On this patient’s left knee, eye view, first image I’m looking at is the placement of the tibial cutting jig. This image is going to show you exactly where the image, where the jig should sit. This is important because every once in a while, during the procedure, you may have a hard time finding the jigs exact sweet spot.

Referencing this picture will give you an idea where the jig should sit based on the shape of the patient’s anatomy. The next image I’m looking at is the patient’s slope. So with this knee, we’re going to be cutting at zero degrees as a straight flat cut.

The patients need a posterior slope is 12 degrees, which means as we make the cut the anterior portion of the bone, it’s going to be a lot thicker than the posterior section. No red flags there, but you just want the surgeon to be aware that way they’re not surprised when they see the variance.

With the next image you’re going to see the cut values for the tibia at five different locations. What we’d like to do with this is after the patient, after the surgeon makes the cuts. We can take this cut bone on the back table and measure it at these five reference points to make sure that the amount that we cut is the same as the amount [00:01:47] we should have cut. This way if we did not cut enough bone, we can go back and make the adjustment at that very moment. Instead of having to backtrack later on.

The last thing I want to look at on this image is the LL cut LL stands for lowest points to lateral. If this number is seven millimeters or greater, we’re going to usually recommend that, that the surgeon take a minus two cut on the tibia, meaning they’re going to cut two millimeters less Bone.

The reason we do that is to ensure that we’re using the thinnest possible polys. Also, since this eye view is available weeks before the actual surgery, if the surgeon sees cut values that are really higher than they normally are, he may wish to order additional thicknesses of polys. And because conformance is customized, that is an option that he has.

The next image is showing the placements of the final tibial implant. The surgeon will typically reference this picture when putting the trial on and making the holes for the implant to sit. This just ensures that the rotation is perfect, which usually it will be anyway, because this is a custom made implant and is designed to fit the exact shape of the patient’s knee.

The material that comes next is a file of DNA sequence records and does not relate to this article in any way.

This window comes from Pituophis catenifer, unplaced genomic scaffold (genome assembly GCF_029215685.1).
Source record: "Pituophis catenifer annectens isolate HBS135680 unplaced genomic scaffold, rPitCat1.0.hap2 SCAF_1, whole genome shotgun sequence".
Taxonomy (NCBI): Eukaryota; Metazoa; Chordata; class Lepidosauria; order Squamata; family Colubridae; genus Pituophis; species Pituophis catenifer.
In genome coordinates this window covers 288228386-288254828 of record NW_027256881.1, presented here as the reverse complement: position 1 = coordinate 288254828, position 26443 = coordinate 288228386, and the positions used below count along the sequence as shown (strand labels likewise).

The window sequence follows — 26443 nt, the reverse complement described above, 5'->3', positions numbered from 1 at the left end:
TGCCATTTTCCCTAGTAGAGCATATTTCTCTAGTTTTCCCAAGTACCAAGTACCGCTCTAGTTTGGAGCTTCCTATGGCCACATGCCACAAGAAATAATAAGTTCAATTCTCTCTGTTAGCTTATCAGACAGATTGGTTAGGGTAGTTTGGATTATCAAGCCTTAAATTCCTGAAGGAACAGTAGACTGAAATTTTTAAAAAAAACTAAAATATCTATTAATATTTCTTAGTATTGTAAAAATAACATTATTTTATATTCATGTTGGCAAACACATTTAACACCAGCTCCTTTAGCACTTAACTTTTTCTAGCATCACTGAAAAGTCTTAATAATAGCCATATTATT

The last image is going to show you the poly thicknesses with each knee, you will receive four, the surgeon will receive four polys. This is the plastic that’s going to fill the gap between the tibia and the femur. Every patient’s medial side is going to meet either 6.1 millimeters, 8.1 millimeters, 10.1 millimeters or 14.1 millimeters.

The lateral side is going to be the thickness of the medial side, plus the patient’s distal femoral offset. So on this one, the patient’s offset is 0.5 millimeters. So that means the lateral side needs to be half of a millimeter thicker than the medial side. So the thinnest poly will be 6.1 medial and 6.6 lateral.

The next page is the femoral side. The very first image is going to show exactly where the distal femoral cutting block should sit. I’m going to look to see how many osteophytes the patient has for the jig to reference. The more osteophytes, the better it just provides more landmarks to make sure we’re putting the jig in the correct Location.

If, we are ever in a situation where you can’t find the exact sweet spot where the jig could sit, should sit. You can reference this image, looking at these outrigger arms over here, ensuring that they’re hugging the correct osteophytes and helping to guarantee correct placements of the jig.

The next image I’m going to look at is the distal femoral cut thickness. Just like with the tibia, we can take this cut after it’s completed to the back table and measure it to make sure that we are where we should be. If there are any mismatches, we can adjust it at that very moment.

Instead of having to backtrack later in the case, which would add substantial more time to the procedure. The next image shows the knee from the side. It shows the angle of the distal femoral cut that we just made. And the angle of the anterior cut.

The fourth image is the placement. What’s called our three in one block. This image is going to show the patient, the surgeon where the jig sit on the bone it is important to note that the medial profile of this jig matches up with the medial profile of the patient’s bone. So if the jig is put on and the profiles don’t match, then the surgeon knows that the jig needs to be adjusted. It’s just an extra reference point and safety check to make sure everything is done accurately.

This jig will also tell you how much bone you are going to be resecting anteriorly. And then at the bottom here, it’s showing you the two posterior cuts, just like all the other ones. After these cuts are made, we can take this cut bone to the back table, measure it to ensure that our cuts are accurate and make any adjustments if they need to be made.

The last images of the eye view are going to show the final implant fitting as the knee is in full extension from the back. Full extension from the front as the knee is flexed at 90 degrees and one image from the side.

Dr. Nakul Karkare

I am fellowship trained in joint replacement surgery, metabolic bone disorders, sports medicine and trauma. I specialize in total hip and knee replacements, and I have personally written most of the content on this page.

You can see my full CV at my profile page.

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